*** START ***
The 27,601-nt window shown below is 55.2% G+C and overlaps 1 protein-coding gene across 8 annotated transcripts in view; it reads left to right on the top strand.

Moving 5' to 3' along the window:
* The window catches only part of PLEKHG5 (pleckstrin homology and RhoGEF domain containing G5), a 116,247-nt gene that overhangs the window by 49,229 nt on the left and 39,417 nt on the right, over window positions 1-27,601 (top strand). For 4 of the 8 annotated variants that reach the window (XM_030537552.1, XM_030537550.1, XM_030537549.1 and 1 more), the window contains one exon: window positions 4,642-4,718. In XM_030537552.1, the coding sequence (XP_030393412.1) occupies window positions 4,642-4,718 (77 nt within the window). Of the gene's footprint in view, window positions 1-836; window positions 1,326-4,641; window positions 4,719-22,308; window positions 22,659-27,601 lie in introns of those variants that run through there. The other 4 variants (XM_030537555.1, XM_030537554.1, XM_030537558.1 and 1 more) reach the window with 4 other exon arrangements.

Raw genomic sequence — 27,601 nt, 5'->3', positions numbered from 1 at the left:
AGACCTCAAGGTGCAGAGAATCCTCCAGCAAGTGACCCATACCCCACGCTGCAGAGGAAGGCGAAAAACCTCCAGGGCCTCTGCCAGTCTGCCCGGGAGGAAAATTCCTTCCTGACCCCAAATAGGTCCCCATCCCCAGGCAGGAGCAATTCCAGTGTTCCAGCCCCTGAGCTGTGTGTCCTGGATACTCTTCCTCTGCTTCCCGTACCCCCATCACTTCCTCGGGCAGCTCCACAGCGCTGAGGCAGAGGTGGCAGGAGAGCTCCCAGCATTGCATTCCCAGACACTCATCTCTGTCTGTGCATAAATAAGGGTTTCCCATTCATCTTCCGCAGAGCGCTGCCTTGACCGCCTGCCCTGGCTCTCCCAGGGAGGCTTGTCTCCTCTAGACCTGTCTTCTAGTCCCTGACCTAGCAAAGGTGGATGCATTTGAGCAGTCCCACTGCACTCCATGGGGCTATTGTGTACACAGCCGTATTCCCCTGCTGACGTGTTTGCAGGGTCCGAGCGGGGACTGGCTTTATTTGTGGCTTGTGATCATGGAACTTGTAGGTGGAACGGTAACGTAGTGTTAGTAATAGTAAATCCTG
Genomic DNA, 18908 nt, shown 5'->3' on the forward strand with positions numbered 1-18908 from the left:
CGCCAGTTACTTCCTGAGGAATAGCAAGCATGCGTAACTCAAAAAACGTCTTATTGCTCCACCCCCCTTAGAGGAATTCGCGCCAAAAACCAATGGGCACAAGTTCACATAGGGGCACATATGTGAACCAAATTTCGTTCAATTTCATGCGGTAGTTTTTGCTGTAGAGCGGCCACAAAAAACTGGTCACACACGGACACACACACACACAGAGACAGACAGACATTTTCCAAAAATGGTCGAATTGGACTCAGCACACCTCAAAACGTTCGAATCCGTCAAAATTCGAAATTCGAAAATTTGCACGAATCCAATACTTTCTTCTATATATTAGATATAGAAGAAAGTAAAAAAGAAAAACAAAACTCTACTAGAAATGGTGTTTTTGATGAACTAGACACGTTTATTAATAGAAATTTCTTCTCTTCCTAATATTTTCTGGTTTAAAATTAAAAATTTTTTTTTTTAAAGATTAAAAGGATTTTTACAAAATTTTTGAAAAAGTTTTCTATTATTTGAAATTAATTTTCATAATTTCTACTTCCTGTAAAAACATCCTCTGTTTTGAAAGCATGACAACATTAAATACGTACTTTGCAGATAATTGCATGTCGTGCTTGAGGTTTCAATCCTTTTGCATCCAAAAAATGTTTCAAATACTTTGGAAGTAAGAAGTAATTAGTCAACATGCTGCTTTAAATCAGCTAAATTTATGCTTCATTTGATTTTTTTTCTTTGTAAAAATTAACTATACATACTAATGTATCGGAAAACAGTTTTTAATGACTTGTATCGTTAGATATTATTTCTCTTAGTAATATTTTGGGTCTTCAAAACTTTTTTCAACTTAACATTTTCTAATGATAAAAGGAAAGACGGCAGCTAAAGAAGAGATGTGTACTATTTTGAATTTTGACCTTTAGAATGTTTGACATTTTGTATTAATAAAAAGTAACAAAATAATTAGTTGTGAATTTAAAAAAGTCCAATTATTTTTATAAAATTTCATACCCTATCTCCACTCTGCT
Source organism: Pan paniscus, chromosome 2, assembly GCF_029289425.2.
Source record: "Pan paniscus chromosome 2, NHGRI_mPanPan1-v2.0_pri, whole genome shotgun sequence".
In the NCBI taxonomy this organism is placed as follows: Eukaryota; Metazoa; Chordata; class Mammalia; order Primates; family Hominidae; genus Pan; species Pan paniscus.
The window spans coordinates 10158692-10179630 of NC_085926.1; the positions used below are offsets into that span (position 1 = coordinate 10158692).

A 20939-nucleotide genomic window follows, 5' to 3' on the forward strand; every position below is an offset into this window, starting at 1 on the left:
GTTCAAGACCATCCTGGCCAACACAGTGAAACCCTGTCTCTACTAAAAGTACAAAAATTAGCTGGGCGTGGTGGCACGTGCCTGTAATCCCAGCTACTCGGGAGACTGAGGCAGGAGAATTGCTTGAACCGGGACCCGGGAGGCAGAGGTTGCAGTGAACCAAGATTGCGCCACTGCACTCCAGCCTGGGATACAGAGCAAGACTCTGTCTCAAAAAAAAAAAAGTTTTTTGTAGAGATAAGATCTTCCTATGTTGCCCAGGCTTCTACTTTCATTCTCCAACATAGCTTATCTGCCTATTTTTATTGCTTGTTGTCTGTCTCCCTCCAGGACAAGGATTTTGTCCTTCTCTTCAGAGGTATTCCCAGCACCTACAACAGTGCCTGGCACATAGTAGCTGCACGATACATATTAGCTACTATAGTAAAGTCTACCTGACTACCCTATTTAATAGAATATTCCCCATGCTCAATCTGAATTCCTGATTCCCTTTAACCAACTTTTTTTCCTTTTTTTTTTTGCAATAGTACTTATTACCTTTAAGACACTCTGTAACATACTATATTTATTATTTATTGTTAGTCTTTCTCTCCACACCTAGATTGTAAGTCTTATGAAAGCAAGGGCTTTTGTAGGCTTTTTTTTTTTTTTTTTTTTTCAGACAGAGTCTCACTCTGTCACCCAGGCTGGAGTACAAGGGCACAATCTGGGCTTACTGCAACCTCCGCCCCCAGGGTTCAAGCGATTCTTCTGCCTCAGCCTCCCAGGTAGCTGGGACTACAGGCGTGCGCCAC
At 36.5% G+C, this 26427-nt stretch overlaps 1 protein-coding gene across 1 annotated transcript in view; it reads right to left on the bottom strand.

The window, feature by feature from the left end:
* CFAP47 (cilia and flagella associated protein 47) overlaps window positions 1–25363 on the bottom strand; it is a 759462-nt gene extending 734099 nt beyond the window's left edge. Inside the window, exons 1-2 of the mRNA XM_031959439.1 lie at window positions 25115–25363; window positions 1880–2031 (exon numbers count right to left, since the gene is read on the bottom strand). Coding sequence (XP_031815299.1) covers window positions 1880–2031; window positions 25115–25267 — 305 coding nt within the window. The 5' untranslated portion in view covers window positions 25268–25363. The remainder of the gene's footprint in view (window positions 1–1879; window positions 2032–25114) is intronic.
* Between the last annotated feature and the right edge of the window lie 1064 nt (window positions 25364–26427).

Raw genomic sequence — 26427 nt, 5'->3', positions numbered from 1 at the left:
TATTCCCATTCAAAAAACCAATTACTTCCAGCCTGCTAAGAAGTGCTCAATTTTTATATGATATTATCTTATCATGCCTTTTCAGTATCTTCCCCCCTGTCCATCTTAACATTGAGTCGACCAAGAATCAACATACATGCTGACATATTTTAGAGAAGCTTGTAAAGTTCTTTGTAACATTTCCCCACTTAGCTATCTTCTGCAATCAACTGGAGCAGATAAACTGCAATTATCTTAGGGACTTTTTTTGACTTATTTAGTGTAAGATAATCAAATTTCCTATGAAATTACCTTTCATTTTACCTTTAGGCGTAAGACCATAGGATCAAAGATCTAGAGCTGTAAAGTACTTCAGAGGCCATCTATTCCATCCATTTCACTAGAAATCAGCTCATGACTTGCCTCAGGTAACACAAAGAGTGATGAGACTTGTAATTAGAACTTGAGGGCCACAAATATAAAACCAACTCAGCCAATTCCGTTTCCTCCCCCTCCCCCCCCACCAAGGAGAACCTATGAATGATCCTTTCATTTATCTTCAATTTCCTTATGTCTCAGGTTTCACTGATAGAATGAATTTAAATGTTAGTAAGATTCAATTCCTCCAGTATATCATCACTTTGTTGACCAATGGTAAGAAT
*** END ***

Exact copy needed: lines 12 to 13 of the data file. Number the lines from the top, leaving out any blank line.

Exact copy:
A 20939-nucleotide genomic window follows, 5' to 3' on the forward strand; every position below is an offset into this window, starting at 1 on the left:
GTTCAAGACCATCCTGGCCAACACAGTGAAACCCTGTCTCTACTAAAAGTACAAAAATTAGCTGGGCGTGGTGGCACGTGCCTGTAATCCCAGCTACTCGGGAGACTGAGGCAGGAGAATTGCTTGAACCGGGACCCGGGAGGCAGAGGTTGCAGTGAACCAAGATTGCGCCACTGCACTCCAGCCTGGGATACAGAGCAAGACTCTGTCTCAAAAAAAAAAAAGTTTTTTGTAGAGATAAGATCTTCCTATGTTGCCCAGGCTTCTACTTTCATTCTCCAACATAGCTTATCTGCCTATTTTTATTGCTTGTTGTCTGTCTCCCTCCAGGACAAGGATTTTGTCCTTCTCTTCAGAGGTATTCCCAGCACCTACAACAGTGCCTGGCACATAGTAGCTGCACGATACATATTAGCTACTATAGTAAAGTCTACCTGACTACCCTATTTAATAGAATATTCCCCATGCTCAATCTGAATTCCTGATTCCCTTTAACCAACTTTTTTTCCTTTTTTTTTTTGCAATAGTACTTATTACCTTTAAGACACTCTGTAACATACTATATTTATTATTTATTGTTAGTCTTTCTCTCCACACCTAGATTGTAAGTCTTATGAAAGCAAGGGCTTTTGTAGGCTTTTTTTTTTTTTTTTTTTTTCAGACAGAGTCTCACTCTGTCACCCAGGCTGGAGTACAAGGGCACAATCTGGGCTTACTGCAACCTCCGCCCCCAGGGTTCAAGCGATTCTTCTGCCTCAGCCTCCCAGGTAGCTGGGACTACAGGCGTGCGCCAC